Take, for example, private schools and elite universities. There’s a vested interest for almost everyone in their ecosystem to maintain their status. After all, if the reputation of the school or university is tarnished, the value of the credential earned by an individual from that institution could be reduced by implication.
That reduction in a credential’s value wouldn’t be so significant if the time for which it is deemed relevant were shorter than, say, a lifetime. I earned a doctorate from a top-tier university just over five years ago, a Masters degree fifteen years ago, and a Bachelor of Arts degree a year before that. At what point should these be deemed to have ‘expired’. Should they? It’s an interesting question, and may depend on discipline.
Back to designing technological systems, and the immediate and pressing question is over how to gain traction. The easiest way of doing this, of course, is to appeal to existing and entrenched privilege. You scratch my back and I’ll scratch yours: I’ll give you privileged status in my new system if you allow me to lean on your existing reputation.
What’s the opposite of that? Well, I guess it’s the approach that was attempted in the early days of Open Badges. In other words, create an ecosystem that puts everyone on an equal playing field, and see what happens. Interestingly, while the existing status quo (awarding bodies, universities, professional organisations) have used it to shore-up their position, there’s also new players.
Ideally, I’d like Project MoodleNet to work for everyone. I’d like the teacher in a developing country with few resources to be able to get the same amount of kudos and recognition as the educator in an elite university. The difficulty, of course, is designing a system that doesn’t feel like it’s stacked in favour of one over the other…
In general, I have great intentions to watch recorded presentations. However, in reality, just like the number of philosophy books I get around to reading in a given year, I can count the number I sit down to watch on the fingers of one hand.
(as an aside, it’s a blessing to be able to play YouTube videos at 1.5 or double speed — presentations, by their nature aren’t as information-dense as text!)
Groups vs Networks
Downes has been talking about groups vs networks since before 2006. In fact, I often reference this:
The presentation builds on this, and references a tool/environment he’s built called gRSShopper.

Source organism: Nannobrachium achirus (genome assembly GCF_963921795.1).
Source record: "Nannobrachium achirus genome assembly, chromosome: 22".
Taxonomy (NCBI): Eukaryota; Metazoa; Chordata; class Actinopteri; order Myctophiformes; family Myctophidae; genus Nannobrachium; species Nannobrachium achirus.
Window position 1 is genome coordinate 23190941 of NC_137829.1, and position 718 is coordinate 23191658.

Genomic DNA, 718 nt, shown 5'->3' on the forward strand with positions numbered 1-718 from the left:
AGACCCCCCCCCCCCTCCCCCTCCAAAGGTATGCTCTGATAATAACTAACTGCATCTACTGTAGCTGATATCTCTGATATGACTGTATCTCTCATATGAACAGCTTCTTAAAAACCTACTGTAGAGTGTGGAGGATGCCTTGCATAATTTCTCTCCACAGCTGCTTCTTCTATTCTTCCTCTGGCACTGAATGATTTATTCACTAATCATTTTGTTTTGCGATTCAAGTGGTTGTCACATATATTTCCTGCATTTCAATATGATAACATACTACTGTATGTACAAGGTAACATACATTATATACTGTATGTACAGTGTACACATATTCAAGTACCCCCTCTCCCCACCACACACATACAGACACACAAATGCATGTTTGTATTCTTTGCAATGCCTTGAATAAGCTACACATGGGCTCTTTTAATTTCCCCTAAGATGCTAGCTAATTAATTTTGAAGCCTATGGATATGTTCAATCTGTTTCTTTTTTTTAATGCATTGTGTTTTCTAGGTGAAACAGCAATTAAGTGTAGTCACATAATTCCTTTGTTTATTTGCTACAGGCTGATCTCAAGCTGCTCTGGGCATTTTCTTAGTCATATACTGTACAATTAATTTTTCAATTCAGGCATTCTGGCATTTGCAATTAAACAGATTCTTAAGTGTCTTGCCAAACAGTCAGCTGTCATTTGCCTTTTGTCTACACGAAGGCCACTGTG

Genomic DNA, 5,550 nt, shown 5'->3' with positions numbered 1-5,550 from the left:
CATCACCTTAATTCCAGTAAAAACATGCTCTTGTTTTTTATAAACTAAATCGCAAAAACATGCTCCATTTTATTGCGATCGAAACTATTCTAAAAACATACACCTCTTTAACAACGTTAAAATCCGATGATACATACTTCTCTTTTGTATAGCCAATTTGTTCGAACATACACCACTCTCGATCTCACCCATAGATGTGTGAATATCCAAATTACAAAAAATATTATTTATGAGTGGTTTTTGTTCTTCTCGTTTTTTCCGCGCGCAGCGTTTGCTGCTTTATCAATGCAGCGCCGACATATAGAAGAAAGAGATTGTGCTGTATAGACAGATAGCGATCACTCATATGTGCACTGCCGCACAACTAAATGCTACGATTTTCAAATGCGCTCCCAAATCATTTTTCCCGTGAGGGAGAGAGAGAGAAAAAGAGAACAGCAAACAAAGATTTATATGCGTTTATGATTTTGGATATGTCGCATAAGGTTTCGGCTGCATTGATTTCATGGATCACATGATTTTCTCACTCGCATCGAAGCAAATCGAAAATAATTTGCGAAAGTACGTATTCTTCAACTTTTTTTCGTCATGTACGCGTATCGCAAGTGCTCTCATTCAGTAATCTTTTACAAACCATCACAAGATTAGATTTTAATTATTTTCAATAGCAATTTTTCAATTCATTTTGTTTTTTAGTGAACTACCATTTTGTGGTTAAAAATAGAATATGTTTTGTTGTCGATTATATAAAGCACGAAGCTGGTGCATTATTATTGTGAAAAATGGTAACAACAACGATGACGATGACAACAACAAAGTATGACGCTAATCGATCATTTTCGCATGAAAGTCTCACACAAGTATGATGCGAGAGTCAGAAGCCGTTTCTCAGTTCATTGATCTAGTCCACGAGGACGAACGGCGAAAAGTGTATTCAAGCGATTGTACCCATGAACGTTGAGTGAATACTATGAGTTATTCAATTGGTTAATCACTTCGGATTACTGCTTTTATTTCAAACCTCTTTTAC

Downes doesn’t link any of this to politics, but to my mind this is the difference between authoritarianism and left libertarianism. As such, I think it’s a wider thing than just an approach to learning. It’s an approach to society. My experience is that some people want paternalism as it provides a comfort blanket of security.
Personalized vs Personal
There’s plenty of differences between the two approaches. In his discussion of the following slide, Downes talks about the difference between a ‘custom’ car and a customised car, or an off-the-self suit versus one that’s tailored for you.
My position on all of this is very similar to Downes. However, I don’t think we can dismiss the other view quite so easily. There has to be an element of summative assessment and comparison for society to function — at least the way we currently structure it…
Personal Learning Environments
Downes’ custom-build system, gRSShopper, is built with him (the learner) in the middle. It’s a PLE, a Personal Learning Environment:
All of this is based on APIs that pull data from various systems, allow him to manipulate it in various ways, and then publish outputs in different formats.
Note that all of this, of course, depends upon open APIs, data, and resources. It’s a future I’d like to see, but depends upon improving the average technical knowledge and skills of a global population. At the same time, centralised data-harvesting services such Facebook are pointing in the opposite direction, and dumbing things down.
So gRSShopper creates what Downes calls a Personal Learning Record, complete with ‘personal graph’ that is private to the learner. This is all very much in keeping with the GDPR.
Data aggregation and analytics
The real value in all of this comes in being able to aggregate learning data from across platforms to provide insights, much as Exist does with your personal and health data.
Downes made comments about pulling resources and data between systems, about embedding social networks within the PLE, and browser plugins/extensions to make life easier for learners. I particularly liked his mention of not just using OERs as you learn, but creating them through the process of learning.
I’m looking forward to our conversation this afternoon, as I’m hoping it will either validate, or force me to rethink the current approach to Project MoodleNet.